As mortar shells rained on a nondescript Gigriyal village in Pallanwala, Jammu and Kashmir, 15-year-old Surinder Kumar risked his life and returned home from a makeshift camp miles away to collect his books that he could not pick up while fleeing to safety.
Kumar, a Class X student from the frontier Gigriyal village in Pallanwala sector, along with his family members, had to hurriedly abandon his house and flee to a nearby safe camp after the Pakistani army resorted to "unprovoked" firing post the surgical strikes on terror launch pads in Pakistan occupied Kashmir (PoK) on the intervening night of 28-29 September.
"Soon after shells started landing on our village, we had to leave our houses in a hurry. I could not even pick up my schoolbag," he said, adding he could not sleep the whole night and early morning, the following day, he decided to walk back home from the camp and bring back his schoolbag.
"I had to walk on foot for several kilometres. Though I was stopped by the army, but when I told them that I want to bring my schoolbag, an officer helped me," he said.
As he was back home, there were sudden bangs of mortar bombs and rattle of guns, forcing him to take cover, along with the others who had returned to the border hamlet to feed their cattle.
For Kumar, it was a mission accomplished as he now sits in a makeshift classroom in the government school in Khour, which has been converted into a safe camp by the authorities.
Amid rising Indo-Pak tension, residents of several border villages had to abandon their houses and shift to safe camps.
To help children continue study, Jammu Deputy Commissioner Simrandeep Singh issued orders to the school administration where the safe camps have been set to start special classes for those who had to leave home.
"Keeping in mind the future of these migrant students, it was decided to start special classes in the migrant camps for the students who had to leave their houses due to cross-border firing," Singh told PTI.
He said the special classes held for migrant students have been a "success".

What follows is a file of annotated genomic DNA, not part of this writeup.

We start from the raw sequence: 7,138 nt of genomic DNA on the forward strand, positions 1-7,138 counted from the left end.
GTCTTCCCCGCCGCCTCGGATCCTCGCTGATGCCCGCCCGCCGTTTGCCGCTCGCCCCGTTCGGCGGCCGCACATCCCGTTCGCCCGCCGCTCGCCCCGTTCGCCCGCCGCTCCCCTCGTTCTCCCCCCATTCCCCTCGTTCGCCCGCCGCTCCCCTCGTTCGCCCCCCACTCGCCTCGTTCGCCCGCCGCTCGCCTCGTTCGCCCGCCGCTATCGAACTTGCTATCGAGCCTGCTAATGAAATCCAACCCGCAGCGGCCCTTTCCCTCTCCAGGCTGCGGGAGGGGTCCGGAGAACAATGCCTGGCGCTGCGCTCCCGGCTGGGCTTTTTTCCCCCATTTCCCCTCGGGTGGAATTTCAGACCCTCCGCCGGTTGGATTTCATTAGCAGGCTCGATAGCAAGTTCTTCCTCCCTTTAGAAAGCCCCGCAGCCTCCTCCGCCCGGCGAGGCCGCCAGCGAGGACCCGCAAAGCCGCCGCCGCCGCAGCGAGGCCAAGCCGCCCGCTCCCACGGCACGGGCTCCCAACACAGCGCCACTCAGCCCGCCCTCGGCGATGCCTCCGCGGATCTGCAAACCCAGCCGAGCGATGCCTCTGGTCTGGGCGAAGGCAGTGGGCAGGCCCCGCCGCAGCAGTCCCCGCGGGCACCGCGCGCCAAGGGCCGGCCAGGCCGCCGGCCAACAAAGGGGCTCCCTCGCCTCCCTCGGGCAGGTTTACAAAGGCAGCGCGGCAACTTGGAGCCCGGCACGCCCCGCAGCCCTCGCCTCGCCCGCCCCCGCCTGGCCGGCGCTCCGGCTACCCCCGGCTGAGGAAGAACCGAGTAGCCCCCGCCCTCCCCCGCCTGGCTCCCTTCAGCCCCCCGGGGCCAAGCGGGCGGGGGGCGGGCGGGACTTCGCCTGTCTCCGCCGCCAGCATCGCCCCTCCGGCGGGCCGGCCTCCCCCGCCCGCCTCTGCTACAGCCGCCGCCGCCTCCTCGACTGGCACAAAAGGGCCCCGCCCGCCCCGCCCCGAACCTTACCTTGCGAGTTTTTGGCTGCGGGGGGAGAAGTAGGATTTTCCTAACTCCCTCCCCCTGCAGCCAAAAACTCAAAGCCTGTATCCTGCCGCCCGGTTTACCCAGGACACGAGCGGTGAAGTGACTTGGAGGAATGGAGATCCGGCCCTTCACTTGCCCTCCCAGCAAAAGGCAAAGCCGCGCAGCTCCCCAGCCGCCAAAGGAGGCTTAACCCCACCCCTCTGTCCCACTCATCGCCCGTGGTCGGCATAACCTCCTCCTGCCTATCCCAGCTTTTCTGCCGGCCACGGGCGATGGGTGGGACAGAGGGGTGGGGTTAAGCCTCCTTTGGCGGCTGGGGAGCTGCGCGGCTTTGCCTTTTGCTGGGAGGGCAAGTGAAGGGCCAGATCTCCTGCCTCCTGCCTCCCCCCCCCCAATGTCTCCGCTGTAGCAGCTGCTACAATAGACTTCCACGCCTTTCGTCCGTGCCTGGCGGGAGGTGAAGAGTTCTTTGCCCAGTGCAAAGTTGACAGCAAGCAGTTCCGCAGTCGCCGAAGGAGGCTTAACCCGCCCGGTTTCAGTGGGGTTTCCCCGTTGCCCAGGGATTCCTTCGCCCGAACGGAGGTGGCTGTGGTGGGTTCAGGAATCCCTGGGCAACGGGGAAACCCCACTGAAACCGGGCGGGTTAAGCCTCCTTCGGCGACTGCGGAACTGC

The parents of the migrant students who were worried about the future of their children have also breathed a sigh of relief after schools started having special classes for them.
"Every time we had to migrate due to ceasefire violation, it was our children who had to abandon their studies, but now we are happy that their education is being taken care of by the administration," Kumar's mother Sheela Devi said.
Following orders from the state administration, the school authorities deputed teachers to hold special classes for the students living in camps.
"There are around 80 such students and we have deputed several teachers to hold special classes for them and their parents also happy that the precious time of their children is not wasted," said Rohsan Lal Sharma, in-charge principal of Government Higher Secondary School in Khour.
Schools in the border areas of Jammu, which were closed following the army's surgical strikes across the Line of Control (LoC), reopened on 4 October.
"All the schools in border areas shall open from 4 October, except those where administration has set up temporary shelters for the border migrants," an order issued by Singh reads.
It said the principals/in-charges of the schools where border residents are camping should ensure that special classes were held for these children.
The district magistrate said 15 schools in the border areas of Jammu district have been designated as temporary camps for the border migrants.
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